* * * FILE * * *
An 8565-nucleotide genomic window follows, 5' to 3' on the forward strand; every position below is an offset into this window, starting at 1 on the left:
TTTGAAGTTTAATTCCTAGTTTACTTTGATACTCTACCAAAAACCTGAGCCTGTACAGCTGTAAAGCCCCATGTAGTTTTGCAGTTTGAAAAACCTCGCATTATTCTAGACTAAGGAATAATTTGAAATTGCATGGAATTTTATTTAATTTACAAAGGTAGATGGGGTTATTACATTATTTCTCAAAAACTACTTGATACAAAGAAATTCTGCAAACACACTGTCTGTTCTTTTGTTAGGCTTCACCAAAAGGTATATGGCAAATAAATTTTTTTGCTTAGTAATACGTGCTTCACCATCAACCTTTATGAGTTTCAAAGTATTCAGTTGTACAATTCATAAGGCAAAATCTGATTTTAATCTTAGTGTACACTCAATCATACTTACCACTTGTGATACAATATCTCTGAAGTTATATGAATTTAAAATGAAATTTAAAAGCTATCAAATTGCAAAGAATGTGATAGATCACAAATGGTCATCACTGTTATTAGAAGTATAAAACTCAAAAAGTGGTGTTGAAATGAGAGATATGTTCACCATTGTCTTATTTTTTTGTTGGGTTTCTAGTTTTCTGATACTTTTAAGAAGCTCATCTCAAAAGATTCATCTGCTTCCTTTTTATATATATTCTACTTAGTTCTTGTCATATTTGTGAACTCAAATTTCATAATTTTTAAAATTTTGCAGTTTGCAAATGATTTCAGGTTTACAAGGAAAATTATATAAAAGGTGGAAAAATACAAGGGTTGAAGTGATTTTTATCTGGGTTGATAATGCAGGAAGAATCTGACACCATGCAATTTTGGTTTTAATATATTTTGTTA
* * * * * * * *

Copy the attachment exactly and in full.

An 8565-nucleotide genomic window follows, 5' to 3' on the forward strand; every position below is an offset into this window, starting at 1 on the left:
TTTGAAGTTTAATTCCTAGTTTACTTTGATACTCTACCAAAAACCTGAGCCTGTACAGCTGTAAAGCCCCATGTAGTTTTGCAGTTTGAAAAACCTCGCATTATTCTAGACTAAGGAATAATTTGAAATTGCATGGAATTTTATTTAATTTACAAAGGTAGATGGGGTTATTACATTATTTCTCAAAAACTACTTGATACAAAGAAATTCTGCAAACACACTGTCTGTTCTTTTGTTAGGCTTCACCAAAAGGTATATGGCAAATAAATTTTTTTGCTTAGTAATACGTGCTTCACCATCAACCTTTATGAGTTTCAAAGTATTCAGTTGTACAATTCATAAGGCAAAATCTGATTTTAATCTTAGTGTACACTCAATCATACTTACCACTTGTGATACAATATCTCTGAAGTTATATGAATTTAAAATGAAATTTAAAAGCTATCAAATTGCAAAGAATGTGATAGATCACAAATGGTCATCACTGTTATTAGAAGTATAAAACTCAAAAAGTGGTGTTGAAATGAGAGATATGTTCACCATTGTCTTATTTTTTTGTTGGGTTTCTAGTTTTCTGATACTTTTAAGAAGCTCATCTCAAAAGATTCATCTGCTTCCTTTTTATATATATTCTACTTAGTTCTTGTCATATTTGTGAACTCAAATTTCATAATTTTTAAAATTTTGCAGTTTGCAAATGATTTCAGGTTTACAAGGAAAATTATATAAAAGGTGGAAAAATACAAGGGTTGAAGTGATTTTTATCTGGGTTGATAATGCAGGAAGAATCTGACACCATGCAATTTTGGTTTTAATATATTTTGTTA